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hose living in that group of farms in the Carne area would walk or ride once a week, perhaps to Praze to do shopping and less frequently to Camborne to obtain other necessities of life. There were carriers from Camborne to Helston and, possibly, these were used as they went through Praze. Helston Market was often used by farmers for buying and selling stock. Not far away is Crowan Church with its granite tower around which is the small churchtown and vicarage though the main settlement in the parish is Praze-an Beeble, often referred to as Crowan Praze. Carne with its few neighbours was once near important routes westwards but by 1853 these roads were as they are now very minor with little traffic and most of that local. In evidence at the trial it was said that few people went past Carne itself. But the tragic events of Christmas of that year at that small farm became well known not only in Cornwall but beyond.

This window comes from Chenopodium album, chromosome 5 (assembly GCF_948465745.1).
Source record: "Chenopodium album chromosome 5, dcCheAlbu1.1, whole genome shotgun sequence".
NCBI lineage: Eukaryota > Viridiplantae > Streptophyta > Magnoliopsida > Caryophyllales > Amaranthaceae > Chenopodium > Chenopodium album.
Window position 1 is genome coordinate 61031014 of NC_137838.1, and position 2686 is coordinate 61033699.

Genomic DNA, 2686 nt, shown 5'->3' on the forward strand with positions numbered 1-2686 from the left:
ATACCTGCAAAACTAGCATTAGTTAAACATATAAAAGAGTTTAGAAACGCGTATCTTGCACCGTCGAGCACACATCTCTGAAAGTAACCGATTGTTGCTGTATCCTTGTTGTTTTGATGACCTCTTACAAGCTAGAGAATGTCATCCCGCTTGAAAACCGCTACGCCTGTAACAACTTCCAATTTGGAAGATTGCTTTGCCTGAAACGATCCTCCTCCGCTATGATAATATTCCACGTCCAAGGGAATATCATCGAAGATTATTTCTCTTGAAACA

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oberts said that he hurriedly got up and was partly dressed, went downstairs, and found Holman leaning against the partition, his hand in front of his face. He asked Holman whether he was sure his wife was dead and he answered that he was and went on to explain that he lifted her out of the ashes and called her name to which she made no reply. Roberts did notice that Holman had blood on the sleeve of his coat and the wrist of his shirt. Roberts was exceedingly alarmed and sent his two sons to his son in law, John Williams, a miner who lived at Carne, to go with Holman to the house where the death took place. Roberts himself stated that he was too tired to go with them. At the trial William Roberts explained that he did go to the house. The only light was from a candle in the chimney, that is the hearth which would not have had a grate, and wood would have been burned both for heating, cooking and boiling water. Cornish Story Magazine